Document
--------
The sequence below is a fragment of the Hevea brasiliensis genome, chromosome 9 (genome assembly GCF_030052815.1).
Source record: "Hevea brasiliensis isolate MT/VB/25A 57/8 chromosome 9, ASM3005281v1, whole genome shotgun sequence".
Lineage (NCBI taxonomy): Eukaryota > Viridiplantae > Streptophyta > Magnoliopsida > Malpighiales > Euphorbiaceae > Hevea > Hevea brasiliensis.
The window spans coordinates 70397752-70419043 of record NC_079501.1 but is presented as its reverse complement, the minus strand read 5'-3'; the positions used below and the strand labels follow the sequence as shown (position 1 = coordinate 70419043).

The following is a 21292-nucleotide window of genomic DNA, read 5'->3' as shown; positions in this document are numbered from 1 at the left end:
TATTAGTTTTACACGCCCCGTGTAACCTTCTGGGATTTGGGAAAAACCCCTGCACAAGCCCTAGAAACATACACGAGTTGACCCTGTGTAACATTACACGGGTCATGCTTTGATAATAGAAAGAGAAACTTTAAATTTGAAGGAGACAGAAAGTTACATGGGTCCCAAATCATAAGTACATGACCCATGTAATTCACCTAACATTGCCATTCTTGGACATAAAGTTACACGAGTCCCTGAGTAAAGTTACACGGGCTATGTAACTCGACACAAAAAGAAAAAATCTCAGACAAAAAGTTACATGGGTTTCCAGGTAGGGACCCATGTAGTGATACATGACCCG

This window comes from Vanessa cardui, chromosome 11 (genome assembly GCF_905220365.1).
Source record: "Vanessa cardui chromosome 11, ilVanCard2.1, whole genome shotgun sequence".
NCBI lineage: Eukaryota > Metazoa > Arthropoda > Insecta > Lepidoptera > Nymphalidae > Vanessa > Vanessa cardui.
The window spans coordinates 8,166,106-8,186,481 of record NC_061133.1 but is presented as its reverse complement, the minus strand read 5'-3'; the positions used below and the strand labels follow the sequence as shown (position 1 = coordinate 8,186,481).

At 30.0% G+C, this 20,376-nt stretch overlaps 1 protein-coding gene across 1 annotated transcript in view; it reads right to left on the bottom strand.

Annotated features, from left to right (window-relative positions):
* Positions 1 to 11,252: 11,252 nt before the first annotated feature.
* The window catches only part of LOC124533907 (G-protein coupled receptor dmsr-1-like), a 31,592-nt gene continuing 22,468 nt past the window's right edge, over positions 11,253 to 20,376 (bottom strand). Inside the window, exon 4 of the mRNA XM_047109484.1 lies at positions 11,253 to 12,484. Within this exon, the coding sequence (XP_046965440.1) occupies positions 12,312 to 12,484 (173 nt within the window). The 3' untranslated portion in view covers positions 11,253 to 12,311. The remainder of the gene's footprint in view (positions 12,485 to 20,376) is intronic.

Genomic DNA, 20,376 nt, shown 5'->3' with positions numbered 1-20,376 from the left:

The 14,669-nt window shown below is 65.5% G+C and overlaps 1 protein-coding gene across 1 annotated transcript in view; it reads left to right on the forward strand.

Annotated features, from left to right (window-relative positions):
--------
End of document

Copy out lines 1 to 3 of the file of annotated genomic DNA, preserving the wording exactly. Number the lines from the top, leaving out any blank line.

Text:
The sequence below is a fragment of the Hevea brasiliensis genome, chromosome 9 (genome assembly GCF_030052815.1).
Source record: "Hevea brasiliensis isolate MT/VB/25A 57/8 chromosome 9, ASM3005281v1, whole genome shotgun sequence".
Lineage (NCBI taxonomy): Eukaryota > Viridiplantae > Streptophyta > Magnoliopsida > Malpighiales > Euphorbiaceae > Hevea > Hevea brasiliensis.